The Chapel Hill lakeside neighborhood lights up around the holidays, reflecting residents’ donations around the community
By Isabella Reilly | Photography by John Michael Simpson
The water at Eastwood Lake shines brighter in December, as residents of Lake Forest decorate their docks with colorful light displays to welcome the holiday season and give back to the community.
In 2014, Lisa Carey, distinguished professor for breast cancer research and deputy director of clinical sciences at UNC, and husband Matt Ewend, chief clinical officer at UNC Health, spearheaded the efforts. As Lisa and Matt thought about making their usual end-of-year donation to the SECU Family House at UNC Hospitals, they had the idea to increase the number of lakeside displays as part of a neighborhoodwide fundraiser.
“We and a couple of others thought it would be fun to get everybody involved and say, ‘The more lit up docks we see down by the lake, the more we’ll give,’” Lisa says.
Decorations typically begin going up around Thanksgiving, she says, and remain up until New Year’s. Past displays have ranged from multicolored holiday light balls strewn in backyard trees and string lights to an entire holiday bakery display. Lisa says her family puts out a 10-foot Christmas tree each year.
Resident John Watkin, owner of MVP Video, creates a short film of the displays each year and has enjoyed seeing a growth in neighborhood participation. Since 2014, he says the tradition has grown from two to almost all 40-something houses on the lake. “It’s this really nice celebration of lights,” John says. “We try to not make it about any specific holiday.”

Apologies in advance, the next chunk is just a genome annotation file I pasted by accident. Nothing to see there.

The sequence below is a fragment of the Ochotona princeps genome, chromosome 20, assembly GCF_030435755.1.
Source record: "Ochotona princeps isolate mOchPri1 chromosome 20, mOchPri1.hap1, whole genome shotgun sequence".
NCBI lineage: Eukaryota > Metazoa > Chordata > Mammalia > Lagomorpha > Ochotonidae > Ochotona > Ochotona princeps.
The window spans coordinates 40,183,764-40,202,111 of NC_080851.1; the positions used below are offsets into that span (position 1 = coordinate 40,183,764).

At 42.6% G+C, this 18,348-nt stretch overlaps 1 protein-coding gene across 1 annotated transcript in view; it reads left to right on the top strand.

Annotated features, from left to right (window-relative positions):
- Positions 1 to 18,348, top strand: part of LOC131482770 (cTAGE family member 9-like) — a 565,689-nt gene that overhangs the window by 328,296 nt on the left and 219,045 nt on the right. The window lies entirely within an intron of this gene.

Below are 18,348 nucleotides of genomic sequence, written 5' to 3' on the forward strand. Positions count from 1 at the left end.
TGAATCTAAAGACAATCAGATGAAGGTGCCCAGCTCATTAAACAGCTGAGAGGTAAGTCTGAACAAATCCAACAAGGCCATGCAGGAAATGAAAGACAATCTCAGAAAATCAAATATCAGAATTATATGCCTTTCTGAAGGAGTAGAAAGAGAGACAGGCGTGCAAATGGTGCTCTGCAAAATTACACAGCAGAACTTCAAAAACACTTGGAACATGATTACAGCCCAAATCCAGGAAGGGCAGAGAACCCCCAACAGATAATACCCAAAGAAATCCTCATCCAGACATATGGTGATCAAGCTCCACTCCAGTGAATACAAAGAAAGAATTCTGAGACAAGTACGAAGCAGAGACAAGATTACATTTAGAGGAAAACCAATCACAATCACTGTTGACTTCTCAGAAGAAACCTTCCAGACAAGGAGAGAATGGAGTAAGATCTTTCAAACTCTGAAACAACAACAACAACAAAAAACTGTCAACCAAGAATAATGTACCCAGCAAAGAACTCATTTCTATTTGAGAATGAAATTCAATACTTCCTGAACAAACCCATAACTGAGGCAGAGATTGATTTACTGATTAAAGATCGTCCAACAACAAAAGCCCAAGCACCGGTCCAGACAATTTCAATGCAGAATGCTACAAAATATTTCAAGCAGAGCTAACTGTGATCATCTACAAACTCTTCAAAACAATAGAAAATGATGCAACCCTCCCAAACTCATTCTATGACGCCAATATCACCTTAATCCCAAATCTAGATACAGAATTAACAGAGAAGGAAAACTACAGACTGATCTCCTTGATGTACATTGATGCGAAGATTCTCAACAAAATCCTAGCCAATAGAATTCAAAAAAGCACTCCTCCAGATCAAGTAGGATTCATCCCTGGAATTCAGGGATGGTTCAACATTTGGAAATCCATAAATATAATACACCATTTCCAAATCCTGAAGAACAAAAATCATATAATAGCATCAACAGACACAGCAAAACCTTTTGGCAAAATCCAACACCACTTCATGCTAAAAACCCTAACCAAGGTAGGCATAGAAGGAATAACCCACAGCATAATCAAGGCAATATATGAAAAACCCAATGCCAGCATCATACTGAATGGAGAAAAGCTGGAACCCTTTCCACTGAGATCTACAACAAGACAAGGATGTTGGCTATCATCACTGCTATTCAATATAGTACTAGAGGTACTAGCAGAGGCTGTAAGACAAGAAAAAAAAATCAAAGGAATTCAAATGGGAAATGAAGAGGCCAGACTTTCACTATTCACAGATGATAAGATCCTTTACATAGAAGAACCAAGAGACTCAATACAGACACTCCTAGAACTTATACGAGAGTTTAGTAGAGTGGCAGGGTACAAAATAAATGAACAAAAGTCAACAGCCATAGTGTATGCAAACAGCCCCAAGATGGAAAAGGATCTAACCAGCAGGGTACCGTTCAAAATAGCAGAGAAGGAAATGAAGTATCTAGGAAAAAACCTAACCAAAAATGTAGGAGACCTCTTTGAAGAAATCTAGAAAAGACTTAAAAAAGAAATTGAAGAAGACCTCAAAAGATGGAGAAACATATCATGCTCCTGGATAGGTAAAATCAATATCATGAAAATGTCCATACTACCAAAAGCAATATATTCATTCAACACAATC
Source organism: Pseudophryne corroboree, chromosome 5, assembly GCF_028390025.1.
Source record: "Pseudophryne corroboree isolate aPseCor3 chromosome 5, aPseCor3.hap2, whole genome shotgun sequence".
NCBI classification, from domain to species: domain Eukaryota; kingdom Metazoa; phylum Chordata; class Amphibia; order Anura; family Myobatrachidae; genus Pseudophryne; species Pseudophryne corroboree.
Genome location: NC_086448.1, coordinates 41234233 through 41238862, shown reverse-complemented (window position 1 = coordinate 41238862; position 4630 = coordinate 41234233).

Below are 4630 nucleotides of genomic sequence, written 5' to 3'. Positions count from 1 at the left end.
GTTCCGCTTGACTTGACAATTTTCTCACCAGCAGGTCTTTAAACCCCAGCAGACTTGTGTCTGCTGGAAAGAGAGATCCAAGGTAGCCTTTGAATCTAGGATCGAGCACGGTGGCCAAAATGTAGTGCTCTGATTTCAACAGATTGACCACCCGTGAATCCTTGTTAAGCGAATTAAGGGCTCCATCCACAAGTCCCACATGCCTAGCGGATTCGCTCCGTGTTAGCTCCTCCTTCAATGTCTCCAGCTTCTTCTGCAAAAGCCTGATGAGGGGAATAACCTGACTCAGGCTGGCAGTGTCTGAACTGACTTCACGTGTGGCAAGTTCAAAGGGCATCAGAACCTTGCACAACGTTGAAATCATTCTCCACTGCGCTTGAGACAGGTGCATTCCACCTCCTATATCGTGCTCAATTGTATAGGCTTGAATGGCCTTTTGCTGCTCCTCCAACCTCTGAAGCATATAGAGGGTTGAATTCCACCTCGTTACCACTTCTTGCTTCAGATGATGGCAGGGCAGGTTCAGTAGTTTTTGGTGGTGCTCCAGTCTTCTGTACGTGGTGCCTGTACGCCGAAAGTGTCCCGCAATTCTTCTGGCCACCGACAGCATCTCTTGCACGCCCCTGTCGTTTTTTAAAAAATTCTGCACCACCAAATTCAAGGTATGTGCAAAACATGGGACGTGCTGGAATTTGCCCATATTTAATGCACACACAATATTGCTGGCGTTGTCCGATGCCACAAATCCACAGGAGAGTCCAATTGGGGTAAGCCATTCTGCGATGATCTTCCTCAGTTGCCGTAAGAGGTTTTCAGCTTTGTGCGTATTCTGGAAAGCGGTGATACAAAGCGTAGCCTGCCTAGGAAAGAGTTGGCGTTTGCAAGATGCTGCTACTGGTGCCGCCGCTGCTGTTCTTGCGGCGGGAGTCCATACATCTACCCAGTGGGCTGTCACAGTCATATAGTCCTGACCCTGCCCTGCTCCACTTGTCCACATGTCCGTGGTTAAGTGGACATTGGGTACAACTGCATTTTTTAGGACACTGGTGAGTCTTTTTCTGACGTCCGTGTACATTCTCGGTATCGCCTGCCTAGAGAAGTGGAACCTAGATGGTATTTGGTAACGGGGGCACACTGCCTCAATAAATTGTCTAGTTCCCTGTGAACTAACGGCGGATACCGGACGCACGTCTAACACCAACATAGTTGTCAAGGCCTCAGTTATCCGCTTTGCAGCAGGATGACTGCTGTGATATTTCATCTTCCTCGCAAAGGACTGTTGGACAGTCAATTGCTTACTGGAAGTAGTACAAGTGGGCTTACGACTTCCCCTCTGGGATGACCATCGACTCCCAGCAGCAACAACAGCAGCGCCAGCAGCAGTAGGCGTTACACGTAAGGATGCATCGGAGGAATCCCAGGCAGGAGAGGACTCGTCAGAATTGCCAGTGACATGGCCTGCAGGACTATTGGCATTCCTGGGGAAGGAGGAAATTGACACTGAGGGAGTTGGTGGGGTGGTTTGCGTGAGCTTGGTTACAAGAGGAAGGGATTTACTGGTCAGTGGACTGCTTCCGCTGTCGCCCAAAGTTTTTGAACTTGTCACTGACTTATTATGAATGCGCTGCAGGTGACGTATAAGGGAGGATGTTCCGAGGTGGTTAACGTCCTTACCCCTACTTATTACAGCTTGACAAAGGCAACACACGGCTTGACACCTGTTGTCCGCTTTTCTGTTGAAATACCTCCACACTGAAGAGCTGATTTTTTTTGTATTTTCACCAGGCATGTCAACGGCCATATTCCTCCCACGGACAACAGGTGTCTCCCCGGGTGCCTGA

While the number of homes participating has increased over the years, so have the nonprofits receiving donations. In 2018, residents Daniel Pomp, a UNC professor, and Andrea Eisen, a Refugee Community Partnership co-founder, felt it was important to add RCP, a social services organization, to the list that also includes Ronald McDonald House of Chapel Hill.
Each year, residents choose a night either near or on Christmas Day to collectively paddle around the lake – some in rowboats, canoes or party barges that are just as festive – to admire the displays. “It’s not like we get together all the time,” John says. “It’s really special.”
Daniel, who doesn’t celebrate Christmas himself, says he has enjoyed seeing the different traditions that have blossomed from this annual display of lights. At the end of the paddle, he says residents gather for food and drinks around a fire pit at an outdoor after-party hosted by one of the houses near the end of the flotilla.
“We didn’t do [the after-party] during COVID, but I suspect this December, we will revitalize that part of the flotilla, which to me was a really important component,” Daniel says. “When you’re out on the lake, you don’t get to see everyone, but when we all collect together as a community, it’s a great way to finish
In the future, Lisa says she would love to have residents who live in the neighborhood but not on the lake get involved by decorating Eastwood Lake Park.
She adds the tradition has turned into a “great pleasure” for Lake Forest. “I think everybody likes their community to feel close-knit,” Lisa says. “Having shared experiences, where people lean in on creating that experience, gives everyone those warm and fuzzy feelings. I think this is Lake Forest neighborhood’s way of doing that.”